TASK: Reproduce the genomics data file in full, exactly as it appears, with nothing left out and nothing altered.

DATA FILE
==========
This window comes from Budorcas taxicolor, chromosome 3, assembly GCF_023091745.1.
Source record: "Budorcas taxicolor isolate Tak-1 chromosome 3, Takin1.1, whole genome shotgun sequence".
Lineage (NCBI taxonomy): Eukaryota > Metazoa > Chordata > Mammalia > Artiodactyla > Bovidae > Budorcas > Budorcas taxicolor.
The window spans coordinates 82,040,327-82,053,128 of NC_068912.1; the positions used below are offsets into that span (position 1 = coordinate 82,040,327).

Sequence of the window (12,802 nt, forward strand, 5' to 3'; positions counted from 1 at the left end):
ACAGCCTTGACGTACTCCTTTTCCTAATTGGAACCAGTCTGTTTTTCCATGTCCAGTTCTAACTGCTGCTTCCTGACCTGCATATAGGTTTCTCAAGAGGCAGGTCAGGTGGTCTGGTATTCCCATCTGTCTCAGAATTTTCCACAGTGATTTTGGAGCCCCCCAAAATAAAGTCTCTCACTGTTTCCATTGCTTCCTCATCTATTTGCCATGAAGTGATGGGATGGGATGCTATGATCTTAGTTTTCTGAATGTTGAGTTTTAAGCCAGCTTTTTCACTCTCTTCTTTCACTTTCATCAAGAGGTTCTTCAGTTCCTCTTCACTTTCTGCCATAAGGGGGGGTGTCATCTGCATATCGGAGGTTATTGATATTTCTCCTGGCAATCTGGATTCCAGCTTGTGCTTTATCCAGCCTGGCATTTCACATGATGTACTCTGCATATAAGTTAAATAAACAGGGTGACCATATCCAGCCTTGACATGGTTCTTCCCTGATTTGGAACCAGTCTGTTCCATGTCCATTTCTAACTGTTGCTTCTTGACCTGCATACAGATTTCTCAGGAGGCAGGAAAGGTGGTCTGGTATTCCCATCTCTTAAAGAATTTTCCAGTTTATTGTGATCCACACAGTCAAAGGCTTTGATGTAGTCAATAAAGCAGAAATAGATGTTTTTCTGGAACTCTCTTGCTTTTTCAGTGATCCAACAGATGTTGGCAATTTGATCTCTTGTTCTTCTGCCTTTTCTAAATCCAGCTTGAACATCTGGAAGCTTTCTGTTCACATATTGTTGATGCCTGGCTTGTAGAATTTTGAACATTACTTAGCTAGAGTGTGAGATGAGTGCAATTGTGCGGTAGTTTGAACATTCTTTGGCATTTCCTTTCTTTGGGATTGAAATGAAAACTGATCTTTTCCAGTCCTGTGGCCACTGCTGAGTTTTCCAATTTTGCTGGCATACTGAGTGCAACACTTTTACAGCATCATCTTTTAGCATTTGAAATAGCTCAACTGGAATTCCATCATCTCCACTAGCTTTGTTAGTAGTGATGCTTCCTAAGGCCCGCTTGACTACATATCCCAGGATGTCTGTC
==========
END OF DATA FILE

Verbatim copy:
This window comes from Budorcas taxicolor, chromosome 3, assembly GCF_023091745.1.
Source record: "Budorcas taxicolor isolate Tak-1 chromosome 3, Takin1.1, whole genome shotgun sequence".
Lineage (NCBI taxonomy): Eukaryota > Metazoa > Chordata > Mammalia > Artiodactyla > Bovidae > Budorcas > Budorcas taxicolor.
The window spans coordinates 82,040,327-82,053,128 of NC_068912.1; the positions used below are offsets into that span (position 1 = coordinate 82,040,327).

Sequence of the window (12,802 nt, forward strand, 5' to 3'; positions counted from 1 at the left end):
ACAGCCTTGACGTACTCCTTTTCCTAATTGGAACCAGTCTGTTTTTCCATGTCCAGTTCTAACTGCTGCTTCCTGACCTGCATATAGGTTTCTCAAGAGGCAGGTCAGGTGGTCTGGTATTCCCATCTGTCTCAGAATTTTCCACAGTGATTTTGGAGCCCCCCAAAATAAAGTCTCTCACTGTTTCCATTGCTTCCTCATCTATTTGCCATGAAGTGATGGGATGGGATGCTATGATCTTAGTTTTCTGAATGTTGAGTTTTAAGCCAGCTTTTTCACTCTCTTCTTTCACTTTCATCAAGAGGTTCTTCAGTTCCTCTTCACTTTCTGCCATAAGGGGGGGTGTCATCTGCATATCGGAGGTTATTGATATTTCTCCTGGCAATCTGGATTCCAGCTTGTGCTTTATCCAGCCTGGCATTTCACATGATGTACTCTGCATATAAGTTAAATAAACAGGGTGACCATATCCAGCCTTGACATGGTTCTTCCCTGATTTGGAACCAGTCTGTTCCATGTCCATTTCTAACTGTTGCTTCTTGACCTGCATACAGATTTCTCAGGAGGCAGGAAAGGTGGTCTGGTATTCCCATCTCTTAAAGAATTTTCCAGTTTATTGTGATCCACACAGTCAAAGGCTTTGATGTAGTCAATAAAGCAGAAATAGATGTTTTTCTGGAACTCTCTTGCTTTTTCAGTGATCCAACAGATGTTGGCAATTTGATCTCTTGTTCTTCTGCCTTTTCTAAATCCAGCTTGAACATCTGGAAGCTTTCTGTTCACATATTGTTGATGCCTGGCTTGTAGAATTTTGAACATTACTTAGCTAGAGTGTGAGATGAGTGCAATTGTGCGGTAGTTTGAACATTCTTTGGCATTTCCTTTCTTTGGGATTGAAATGAAAACTGATCTTTTCCAGTCCTGTGGCCACTGCTGAGTTTTCCAATTTTGCTGGCATACTGAGTGCAACACTTTTACAGCATCATCTTTTAGCATTTGAAATAGCTCAACTGGAATTCCATCATCTCCACTAGCTTTGTTAGTAGTGATGCTTCCTAAGGCCCGCTTGACTACATATCCCAGGATGTCTGTC